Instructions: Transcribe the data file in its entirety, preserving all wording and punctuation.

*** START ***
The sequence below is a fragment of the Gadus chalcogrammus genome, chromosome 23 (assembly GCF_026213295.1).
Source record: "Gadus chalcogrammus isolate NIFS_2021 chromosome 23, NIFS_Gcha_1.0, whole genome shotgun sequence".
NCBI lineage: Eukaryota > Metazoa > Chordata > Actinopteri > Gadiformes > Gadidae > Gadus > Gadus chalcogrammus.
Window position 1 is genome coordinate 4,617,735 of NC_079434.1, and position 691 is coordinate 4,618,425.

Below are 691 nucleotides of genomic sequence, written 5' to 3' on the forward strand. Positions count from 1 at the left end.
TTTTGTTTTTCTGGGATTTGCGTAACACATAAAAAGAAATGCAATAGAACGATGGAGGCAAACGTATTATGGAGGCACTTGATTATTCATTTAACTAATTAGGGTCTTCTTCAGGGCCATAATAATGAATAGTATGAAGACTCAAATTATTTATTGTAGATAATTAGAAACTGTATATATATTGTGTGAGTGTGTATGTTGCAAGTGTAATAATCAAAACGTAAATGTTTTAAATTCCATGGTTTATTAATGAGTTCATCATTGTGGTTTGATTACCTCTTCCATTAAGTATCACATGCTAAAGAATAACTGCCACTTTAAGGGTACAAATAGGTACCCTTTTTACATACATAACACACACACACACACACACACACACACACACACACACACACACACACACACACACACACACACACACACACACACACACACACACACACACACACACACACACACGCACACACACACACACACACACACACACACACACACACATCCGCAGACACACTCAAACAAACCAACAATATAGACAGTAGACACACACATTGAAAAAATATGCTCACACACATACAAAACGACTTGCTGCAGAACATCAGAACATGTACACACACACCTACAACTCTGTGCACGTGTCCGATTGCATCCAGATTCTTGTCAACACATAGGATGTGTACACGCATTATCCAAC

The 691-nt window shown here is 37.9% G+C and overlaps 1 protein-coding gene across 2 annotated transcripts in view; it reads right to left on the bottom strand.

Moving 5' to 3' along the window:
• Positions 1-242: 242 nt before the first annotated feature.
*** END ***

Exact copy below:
The sequence below is a fragment of the Gadus chalcogrammus genome, chromosome 23 (assembly GCF_026213295.1).
Source record: "Gadus chalcogrammus isolate NIFS_2021 chromosome 23, NIFS_Gcha_1.0, whole genome shotgun sequence".
NCBI lineage: Eukaryota > Metazoa > Chordata > Actinopteri > Gadiformes > Gadidae > Gadus > Gadus chalcogrammus.
Window position 1 is genome coordinate 4,617,735 of NC_079434.1, and position 691 is coordinate 4,618,425.

Below are 691 nucleotides of genomic sequence, written 5' to 3' on the forward strand. Positions count from 1 at the left end.
TTTTGTTTTTCTGGGATTTGCGTAACACATAAAAAGAAATGCAATAGAACGATGGAGGCAAACGTATTATGGAGGCACTTGATTATTCATTTAACTAATTAGGGTCTTCTTCAGGGCCATAATAATGAATAGTATGAAGACTCAAATTATTTATTGTAGATAATTAGAAACTGTATATATATTGTGTGAGTGTGTATGTTGCAAGTGTAATAATCAAAACGTAAATGTTTTAAATTCCATGGTTTATTAATGAGTTCATCATTGTGGTTTGATTACCTCTTCCATTAAGTATCACATGCTAAAGAATAACTGCCACTTTAAGGGTACAAATAGGTACCCTTTTTACATACATAACACACACACACACACACACACACACACACACACACACACACACACACACACACACACACACACACACACACACACACACACACACACACACACACACACACACACGCACACACACACACACACACACACACACACACACACACATCCGCAGACACACTCAAACAAACCAACAATATAGACAGTAGACACACACATTGAAAAAATATGCTCACACACATACAAAACGACTTGCTGCAGAACATCAGAACATGTACACACACACCTACAACTCTGTGCACGTGTCCGATTGCATCCAGATTCTTGTCAACACATAGGATGTGTACACGCATTATCCAAC

The 691-nt window shown here is 37.9% G+C and overlaps 1 protein-coding gene across 2 annotated transcripts in view; it reads right to left on the bottom strand.

Moving 5' to 3' along the window:
• Positions 1-242: 242 nt before the first annotated feature.